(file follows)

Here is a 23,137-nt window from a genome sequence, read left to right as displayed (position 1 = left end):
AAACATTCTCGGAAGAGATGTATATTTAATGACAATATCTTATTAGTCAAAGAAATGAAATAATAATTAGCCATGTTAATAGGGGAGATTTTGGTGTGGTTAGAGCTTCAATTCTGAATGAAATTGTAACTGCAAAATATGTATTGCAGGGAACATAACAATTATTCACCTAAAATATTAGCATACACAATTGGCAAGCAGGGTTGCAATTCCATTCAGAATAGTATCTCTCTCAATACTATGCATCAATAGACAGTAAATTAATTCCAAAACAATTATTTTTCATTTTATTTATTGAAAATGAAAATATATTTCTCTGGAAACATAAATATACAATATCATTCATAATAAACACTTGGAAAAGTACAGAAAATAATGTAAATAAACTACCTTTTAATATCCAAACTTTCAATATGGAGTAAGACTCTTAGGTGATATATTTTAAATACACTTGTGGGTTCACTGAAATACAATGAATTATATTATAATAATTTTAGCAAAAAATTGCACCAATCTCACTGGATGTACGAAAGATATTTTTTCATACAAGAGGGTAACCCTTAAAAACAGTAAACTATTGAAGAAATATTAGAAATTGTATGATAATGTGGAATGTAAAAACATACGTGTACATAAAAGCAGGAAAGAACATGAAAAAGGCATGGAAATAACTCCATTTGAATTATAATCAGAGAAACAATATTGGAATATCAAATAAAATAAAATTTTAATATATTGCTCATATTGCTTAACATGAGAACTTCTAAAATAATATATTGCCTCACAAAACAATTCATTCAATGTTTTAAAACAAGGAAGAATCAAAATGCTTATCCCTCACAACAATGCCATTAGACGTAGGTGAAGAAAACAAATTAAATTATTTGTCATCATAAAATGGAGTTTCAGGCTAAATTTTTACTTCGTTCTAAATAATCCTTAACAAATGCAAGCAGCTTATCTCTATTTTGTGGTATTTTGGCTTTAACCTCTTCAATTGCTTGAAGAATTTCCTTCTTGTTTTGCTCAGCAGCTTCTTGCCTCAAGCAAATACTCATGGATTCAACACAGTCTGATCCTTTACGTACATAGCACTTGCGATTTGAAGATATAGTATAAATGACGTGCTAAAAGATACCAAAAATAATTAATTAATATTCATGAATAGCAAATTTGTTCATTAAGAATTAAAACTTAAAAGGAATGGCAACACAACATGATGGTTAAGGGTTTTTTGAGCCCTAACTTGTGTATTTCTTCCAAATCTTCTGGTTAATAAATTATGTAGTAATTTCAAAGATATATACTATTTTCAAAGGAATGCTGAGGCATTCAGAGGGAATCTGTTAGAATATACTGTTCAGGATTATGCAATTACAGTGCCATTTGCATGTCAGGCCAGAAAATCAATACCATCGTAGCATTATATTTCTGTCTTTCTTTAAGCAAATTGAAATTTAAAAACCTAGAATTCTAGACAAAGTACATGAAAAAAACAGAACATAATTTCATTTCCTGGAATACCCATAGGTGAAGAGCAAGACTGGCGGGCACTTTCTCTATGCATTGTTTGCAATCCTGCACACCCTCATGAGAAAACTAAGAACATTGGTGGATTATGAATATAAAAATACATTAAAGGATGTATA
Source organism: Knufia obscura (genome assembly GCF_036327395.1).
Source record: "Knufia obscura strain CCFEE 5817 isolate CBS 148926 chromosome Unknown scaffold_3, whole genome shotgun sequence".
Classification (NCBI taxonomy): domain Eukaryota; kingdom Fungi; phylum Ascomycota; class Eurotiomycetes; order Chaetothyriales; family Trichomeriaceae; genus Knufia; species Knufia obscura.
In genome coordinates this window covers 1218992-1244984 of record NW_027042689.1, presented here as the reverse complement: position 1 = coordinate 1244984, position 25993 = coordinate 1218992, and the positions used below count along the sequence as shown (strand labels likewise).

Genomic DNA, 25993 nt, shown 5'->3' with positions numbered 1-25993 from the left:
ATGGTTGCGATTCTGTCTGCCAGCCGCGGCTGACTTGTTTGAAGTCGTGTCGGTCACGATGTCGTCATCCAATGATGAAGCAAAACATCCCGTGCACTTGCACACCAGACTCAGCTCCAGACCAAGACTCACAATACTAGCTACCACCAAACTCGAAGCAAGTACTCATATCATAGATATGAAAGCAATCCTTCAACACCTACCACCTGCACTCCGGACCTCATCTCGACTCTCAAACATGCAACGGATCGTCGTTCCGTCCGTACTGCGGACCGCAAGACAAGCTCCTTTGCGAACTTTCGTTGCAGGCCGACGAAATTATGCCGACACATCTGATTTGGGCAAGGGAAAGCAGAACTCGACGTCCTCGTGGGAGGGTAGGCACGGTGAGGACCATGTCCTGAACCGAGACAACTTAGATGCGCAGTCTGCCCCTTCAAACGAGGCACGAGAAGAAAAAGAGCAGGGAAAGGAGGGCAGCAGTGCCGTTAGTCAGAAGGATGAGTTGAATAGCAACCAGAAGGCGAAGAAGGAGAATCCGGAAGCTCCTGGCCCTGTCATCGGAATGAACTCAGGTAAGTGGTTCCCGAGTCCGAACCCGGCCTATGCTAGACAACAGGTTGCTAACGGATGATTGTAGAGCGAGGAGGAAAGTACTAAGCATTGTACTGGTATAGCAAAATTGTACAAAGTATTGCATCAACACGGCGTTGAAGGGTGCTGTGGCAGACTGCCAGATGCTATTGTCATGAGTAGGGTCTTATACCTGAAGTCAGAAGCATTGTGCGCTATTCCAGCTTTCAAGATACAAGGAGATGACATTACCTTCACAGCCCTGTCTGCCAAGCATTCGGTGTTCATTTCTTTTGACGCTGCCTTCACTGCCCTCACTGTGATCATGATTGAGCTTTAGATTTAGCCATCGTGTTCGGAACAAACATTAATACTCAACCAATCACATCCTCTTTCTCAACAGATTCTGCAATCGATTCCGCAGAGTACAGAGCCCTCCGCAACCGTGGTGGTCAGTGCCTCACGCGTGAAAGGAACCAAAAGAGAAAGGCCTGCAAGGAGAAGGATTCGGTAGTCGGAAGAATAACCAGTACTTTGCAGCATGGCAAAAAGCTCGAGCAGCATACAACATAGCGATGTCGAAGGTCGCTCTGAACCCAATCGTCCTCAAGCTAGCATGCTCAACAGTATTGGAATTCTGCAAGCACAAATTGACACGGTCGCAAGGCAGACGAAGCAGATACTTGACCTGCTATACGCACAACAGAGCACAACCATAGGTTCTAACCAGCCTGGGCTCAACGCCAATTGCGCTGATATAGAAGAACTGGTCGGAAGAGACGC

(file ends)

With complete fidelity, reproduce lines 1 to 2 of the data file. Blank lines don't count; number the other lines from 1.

Here is a 23,137-nt window from a genome sequence, read left to right as displayed (position 1 = left end):
AAACATTCTCGGAAGAGATGTATATTTAATGACAATATCTTATTAGTCAAAGAAATGAAATAATAATTAGCCATGTTAATAGGGGAGATTTTGGTGTGGTTAGAGCTTCAATTCTGAATGAAATTGTAACTGCAAAATATGTATTGCAGGGAACATAACAATTATTCACCTAAAATATTAGCATACACAATTGGCAAGCAGGGTTGCAATTCCATTCAGAATAGTATCTCTCTCAATACTATGCATCAATAGACAGTAAATTAATTCCAAAACAATTATTTTTCATTTTATTTATTGAAAATGAAAATATATTTCTCTGGAAACATAAATATACAATATCATTCATAATAAACACTTGGAAAAGTACAGAAAATAATGTAAATAAACTACCTTTTAATATCCAAACTTTCAATATGGAGTAAGACTCTTAGGTGATATATTTTAAATACACTTGTGGGTTCACTGAAATACAATGAATTATATTATAATAATTTTAGCAAAAAATTGCACCAATCTCACTGGATGTACGAAAGATATTTTTTCATACAAGAGGGTAACCCTTAAAAACAGTAAACTATTGAAGAAATATTAGAAATTGTATGATAATGTGGAATGTAAAAACATACGTGTACATAAAAGCAGGAAAGAACATGAAAAAGGCATGGAAATAACTCCATTTGAATTATAATCAGAGAAACAATATTGGAATATCAAATAAAATAAAATTTTAATATATTGCTCATATTGCTTAACATGAGAACTTCTAAAATAATATATTGCCTCACAAAACAATTCATTCAATGTTTTAAAACAAGGAAGAATCAAAATGCTTATCCCTCACAACAATGCCATTAGACGTAGGTGAAGAAAACAAATTAAATTATTTGTCATCATAAAATGGAGTTTCAGGCTAAATTTTTACTTCGTTCTAAATAATCCTTAACAAATGCAAGCAGCTTATCTCTATTTTGTGGTATTTTGGCTTTAACCTCTTCAATTGCTTGAAGAATTTCCTTCTTGTTTTGCTCAGCAGCTTCTTGCCTCAAGCAAATACTCATGGATTCAACACAGTCTGATCCTTTACGTACATAGCACTTGCGATTTGAAGATATAGTATAAATGACGTGCTAAAAGATACCAAAAATAATTAATTAATATTCATGAATAGCAAATTTGTTCATTAAGAATTAAAACTTAAAAGGAATGGCAACACAACATGATGGTTAAGGGTTTTTTGAGCCCTAACTTGTGTATTTCTTCCAAATCTTCTGGTTAATAAATTATGTAGTAATTTCAAAGATATATACTATTTTCAAAGGAATGCTGAGGCATTCAGAGGGAATCTGTTAGAATATACTGTTCAGGATTATGCAATTACAGTGCCATTTGCATGTCAGGCCAGAAAATCAATACCATCGTAGCATTATATTTCTGTCTTTCTTTAAGCAAATTGAAATTTAAAAACCTAGAATTCTAGACAAAGTACATGAAAAAAACAGAACATAATTTCATTTCCTGGAATACCCATAGGTGAAGAGCAAGACTGGCGGGCACTTTCTCTATGCATTGTTTGCAATCCTGCACACCCTCATGAGAAAACTAAGAACATTGGTGGATTATGAATATAAAAATACATTAAAGGATGTATA